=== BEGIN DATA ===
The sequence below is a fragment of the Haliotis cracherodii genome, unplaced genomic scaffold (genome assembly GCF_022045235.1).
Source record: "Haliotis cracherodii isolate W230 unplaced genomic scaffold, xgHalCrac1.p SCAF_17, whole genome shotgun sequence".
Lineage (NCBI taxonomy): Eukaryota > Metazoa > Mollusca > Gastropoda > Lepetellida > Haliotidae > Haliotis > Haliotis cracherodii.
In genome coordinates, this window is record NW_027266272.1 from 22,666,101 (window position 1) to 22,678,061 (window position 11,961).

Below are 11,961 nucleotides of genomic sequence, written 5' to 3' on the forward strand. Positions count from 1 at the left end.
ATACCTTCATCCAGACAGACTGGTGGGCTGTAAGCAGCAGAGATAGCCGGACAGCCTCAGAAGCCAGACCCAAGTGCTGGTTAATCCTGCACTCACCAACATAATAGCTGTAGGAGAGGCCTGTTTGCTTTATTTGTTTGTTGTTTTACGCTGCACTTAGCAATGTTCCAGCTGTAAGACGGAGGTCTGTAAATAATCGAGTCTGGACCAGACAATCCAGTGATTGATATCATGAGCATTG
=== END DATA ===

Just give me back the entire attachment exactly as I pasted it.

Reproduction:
The sequence below is a fragment of the Haliotis cracherodii genome, unplaced genomic scaffold (genome assembly GCF_022045235.1).
Source record: "Haliotis cracherodii isolate W230 unplaced genomic scaffold, xgHalCrac1.p SCAF_17, whole genome shotgun sequence".
Lineage (NCBI taxonomy): Eukaryota > Metazoa > Mollusca > Gastropoda > Lepetellida > Haliotidae > Haliotis > Haliotis cracherodii.
In genome coordinates, this window is record NW_027266272.1 from 22,666,101 (window position 1) to 22,678,061 (window position 11,961).

Below are 11,961 nucleotides of genomic sequence, written 5' to 3' on the forward strand. Positions count from 1 at the left end.
ATACCTTCATCCAGACAGACTGGTGGGCTGTAAGCAGCAGAGATAGCCGGACAGCCTCAGAAGCCAGACCCAAGTGCTGGTTAATCCTGCACTCACCAACATAATAGCTGTAGGAGAGGCCTGTTTGCTTTATTTGTTTGTTGTTTTACGCTGCACTTAGCAATGTTCCAGCTGTAAGACGGAGGTCTGTAAATAATCGAGTCTGGACCAGACAATCCAGTGATTGATATCATGAGCATTG